It seems Remigio Pereira is a sucker for hearing himself speak. Which is unfortunate, now that the rest of North America actually knows who he is.
The "lone wolf" member of Canadian-based opera group the Tenors humiliated himself—and all of Canada—last week when he altered the lyrics to "O Canada" to include "All Lives Matter" during the opening of the MLB All-Star Game in San Diego.
Pereira, who also held up an "All Lives Matter" sign in front of the crowd of 40,000 people, has since been kicked out of the group; the remaining three Tenors issued an apology insisting that he acted as a "lone wolf." He's likely a lone wolf in many respects, such as his belief that the Earth is flat and not round or that gravity "doesn't exist."
The rogue former Tenor has since apologized a few times over, but after listening to his apologies, I almost wish he hadn't.
In a cringeworthy video posted to his Facebook profile, he used the classic "I have black friends" rationale to convince people he's not racist.
"I would like to say, by no means am I racist. I have a biracial daughter, grew up in a multicultural environment where my best friend was black," he said, cementing his status as a parody of himself. "I grew up with friends from Laos, from Asia, people from all over the world. Those who know me know I'm not racist."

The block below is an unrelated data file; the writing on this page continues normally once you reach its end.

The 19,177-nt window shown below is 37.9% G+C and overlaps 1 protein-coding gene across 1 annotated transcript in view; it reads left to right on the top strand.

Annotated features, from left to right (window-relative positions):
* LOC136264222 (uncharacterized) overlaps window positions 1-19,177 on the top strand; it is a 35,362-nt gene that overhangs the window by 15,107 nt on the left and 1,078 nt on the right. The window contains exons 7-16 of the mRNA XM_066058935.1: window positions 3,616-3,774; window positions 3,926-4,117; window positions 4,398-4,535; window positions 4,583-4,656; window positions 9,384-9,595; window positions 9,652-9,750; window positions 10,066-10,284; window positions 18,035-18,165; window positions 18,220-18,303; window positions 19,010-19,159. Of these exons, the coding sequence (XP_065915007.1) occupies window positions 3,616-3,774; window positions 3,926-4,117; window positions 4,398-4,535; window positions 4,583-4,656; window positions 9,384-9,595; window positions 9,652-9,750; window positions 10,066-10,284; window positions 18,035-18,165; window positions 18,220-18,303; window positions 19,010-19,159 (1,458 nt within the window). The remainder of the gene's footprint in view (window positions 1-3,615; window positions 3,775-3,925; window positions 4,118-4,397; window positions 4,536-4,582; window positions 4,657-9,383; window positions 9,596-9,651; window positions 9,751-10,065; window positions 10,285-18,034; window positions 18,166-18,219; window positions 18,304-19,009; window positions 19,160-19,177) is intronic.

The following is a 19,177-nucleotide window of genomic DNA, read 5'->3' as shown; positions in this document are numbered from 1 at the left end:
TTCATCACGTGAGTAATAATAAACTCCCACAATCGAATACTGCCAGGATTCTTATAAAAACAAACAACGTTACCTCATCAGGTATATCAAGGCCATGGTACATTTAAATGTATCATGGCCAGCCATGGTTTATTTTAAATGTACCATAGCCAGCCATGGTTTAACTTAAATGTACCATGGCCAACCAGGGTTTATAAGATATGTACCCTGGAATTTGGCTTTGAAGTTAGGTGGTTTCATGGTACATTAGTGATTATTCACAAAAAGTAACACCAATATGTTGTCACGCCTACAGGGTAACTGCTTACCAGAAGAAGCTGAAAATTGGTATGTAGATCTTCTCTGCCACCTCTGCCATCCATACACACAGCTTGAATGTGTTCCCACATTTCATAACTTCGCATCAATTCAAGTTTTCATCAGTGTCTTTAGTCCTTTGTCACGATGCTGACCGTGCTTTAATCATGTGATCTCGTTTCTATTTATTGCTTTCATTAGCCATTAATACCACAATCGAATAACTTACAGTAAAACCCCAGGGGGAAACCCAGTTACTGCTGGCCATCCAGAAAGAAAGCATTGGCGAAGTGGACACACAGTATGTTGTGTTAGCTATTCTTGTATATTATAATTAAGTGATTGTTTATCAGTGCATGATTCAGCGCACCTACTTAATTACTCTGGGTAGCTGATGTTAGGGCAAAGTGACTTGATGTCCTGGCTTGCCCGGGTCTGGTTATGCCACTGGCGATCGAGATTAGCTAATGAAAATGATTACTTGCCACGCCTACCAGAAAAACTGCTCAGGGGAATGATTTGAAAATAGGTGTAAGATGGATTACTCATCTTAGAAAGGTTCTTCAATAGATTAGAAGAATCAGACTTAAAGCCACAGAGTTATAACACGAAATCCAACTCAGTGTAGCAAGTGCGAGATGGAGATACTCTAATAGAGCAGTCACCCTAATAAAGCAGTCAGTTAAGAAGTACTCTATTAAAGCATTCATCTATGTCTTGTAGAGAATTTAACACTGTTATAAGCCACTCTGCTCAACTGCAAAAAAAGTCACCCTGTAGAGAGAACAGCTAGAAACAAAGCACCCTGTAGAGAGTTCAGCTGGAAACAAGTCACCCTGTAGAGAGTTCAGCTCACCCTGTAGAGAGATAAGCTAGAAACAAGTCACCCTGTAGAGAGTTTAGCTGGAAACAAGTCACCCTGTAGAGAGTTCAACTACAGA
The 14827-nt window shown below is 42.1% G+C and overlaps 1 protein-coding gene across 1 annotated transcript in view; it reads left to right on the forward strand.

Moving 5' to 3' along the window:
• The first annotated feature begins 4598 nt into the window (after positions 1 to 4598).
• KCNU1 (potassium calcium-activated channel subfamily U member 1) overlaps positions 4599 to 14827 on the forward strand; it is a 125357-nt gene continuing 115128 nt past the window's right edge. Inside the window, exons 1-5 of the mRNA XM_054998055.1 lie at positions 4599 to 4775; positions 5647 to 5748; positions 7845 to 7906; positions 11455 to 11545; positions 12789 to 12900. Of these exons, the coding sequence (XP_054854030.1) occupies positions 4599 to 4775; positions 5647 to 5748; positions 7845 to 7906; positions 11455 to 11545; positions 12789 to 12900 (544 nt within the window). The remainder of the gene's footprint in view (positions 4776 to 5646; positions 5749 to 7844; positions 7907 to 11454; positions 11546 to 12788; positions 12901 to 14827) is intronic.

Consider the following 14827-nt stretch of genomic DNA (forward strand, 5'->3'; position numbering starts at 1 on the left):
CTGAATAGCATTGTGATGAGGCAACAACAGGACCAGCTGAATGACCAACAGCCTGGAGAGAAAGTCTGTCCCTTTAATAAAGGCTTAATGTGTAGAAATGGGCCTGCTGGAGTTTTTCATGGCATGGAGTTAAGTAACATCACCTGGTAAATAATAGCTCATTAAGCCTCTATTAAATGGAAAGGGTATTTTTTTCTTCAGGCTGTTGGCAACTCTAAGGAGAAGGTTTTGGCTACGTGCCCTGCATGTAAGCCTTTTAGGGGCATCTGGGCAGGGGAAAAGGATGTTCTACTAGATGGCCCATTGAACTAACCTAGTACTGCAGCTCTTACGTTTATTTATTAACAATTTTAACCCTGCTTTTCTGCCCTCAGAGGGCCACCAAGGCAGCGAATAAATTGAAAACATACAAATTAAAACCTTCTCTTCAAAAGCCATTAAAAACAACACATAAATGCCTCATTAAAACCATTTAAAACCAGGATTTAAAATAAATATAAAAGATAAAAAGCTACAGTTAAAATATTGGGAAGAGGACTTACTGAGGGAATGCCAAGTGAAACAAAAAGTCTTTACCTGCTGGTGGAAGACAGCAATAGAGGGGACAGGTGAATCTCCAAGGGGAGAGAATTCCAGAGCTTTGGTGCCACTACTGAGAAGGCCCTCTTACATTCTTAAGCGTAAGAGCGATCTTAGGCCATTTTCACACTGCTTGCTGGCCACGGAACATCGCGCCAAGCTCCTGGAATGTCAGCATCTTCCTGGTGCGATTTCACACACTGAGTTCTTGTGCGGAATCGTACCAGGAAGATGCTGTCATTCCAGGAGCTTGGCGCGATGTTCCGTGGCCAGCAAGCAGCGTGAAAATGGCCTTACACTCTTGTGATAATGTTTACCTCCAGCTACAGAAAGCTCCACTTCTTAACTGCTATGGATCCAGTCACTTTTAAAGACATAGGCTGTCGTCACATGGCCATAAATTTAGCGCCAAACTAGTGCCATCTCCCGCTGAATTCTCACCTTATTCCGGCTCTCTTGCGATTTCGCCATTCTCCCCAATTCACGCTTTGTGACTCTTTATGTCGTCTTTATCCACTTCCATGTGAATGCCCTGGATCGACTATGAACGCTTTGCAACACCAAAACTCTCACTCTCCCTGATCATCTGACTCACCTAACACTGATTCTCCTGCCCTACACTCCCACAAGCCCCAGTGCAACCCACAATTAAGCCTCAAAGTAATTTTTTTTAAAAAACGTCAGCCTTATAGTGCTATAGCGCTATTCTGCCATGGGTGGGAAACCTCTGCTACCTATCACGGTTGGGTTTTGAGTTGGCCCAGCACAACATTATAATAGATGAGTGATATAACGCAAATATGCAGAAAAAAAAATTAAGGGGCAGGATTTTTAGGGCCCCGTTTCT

The whole statement was reminiscent of when presumptive Republican presidential nominee Donald Trump tried to downplay calling Mexicans rapists and criminals by tweeting a pic of himself eating a taco bowl.
But Pereira didn't stop there. He released a monologue on Soundcloud called "Black Lives Do Matter."
"I weep when I see videos of a man just trying to sell a CD, and he gets killed, murdered. Just like I weep if I see a cop gets killed because my cousin is a cop," he said. "I do not want to see anything happening to any of my black friends, musician friends."
The common theme in all of this is Pereira doesn't want anyone belonging to a demographic with which he's personally familiar to get killed.
For emphasis, he laid down this profound bit of wisdom:
"Black lives do matter. They most definitely do."
Pereira closed with a bunch of references to God.
"Not one person has the right over God's creation. And that is why everybody's life matters. I love you all."
Everybody's life may matter, but not everyone's opinion does. Pereira might want to consider that if he ever wants to perform opera with relative anonymity again.
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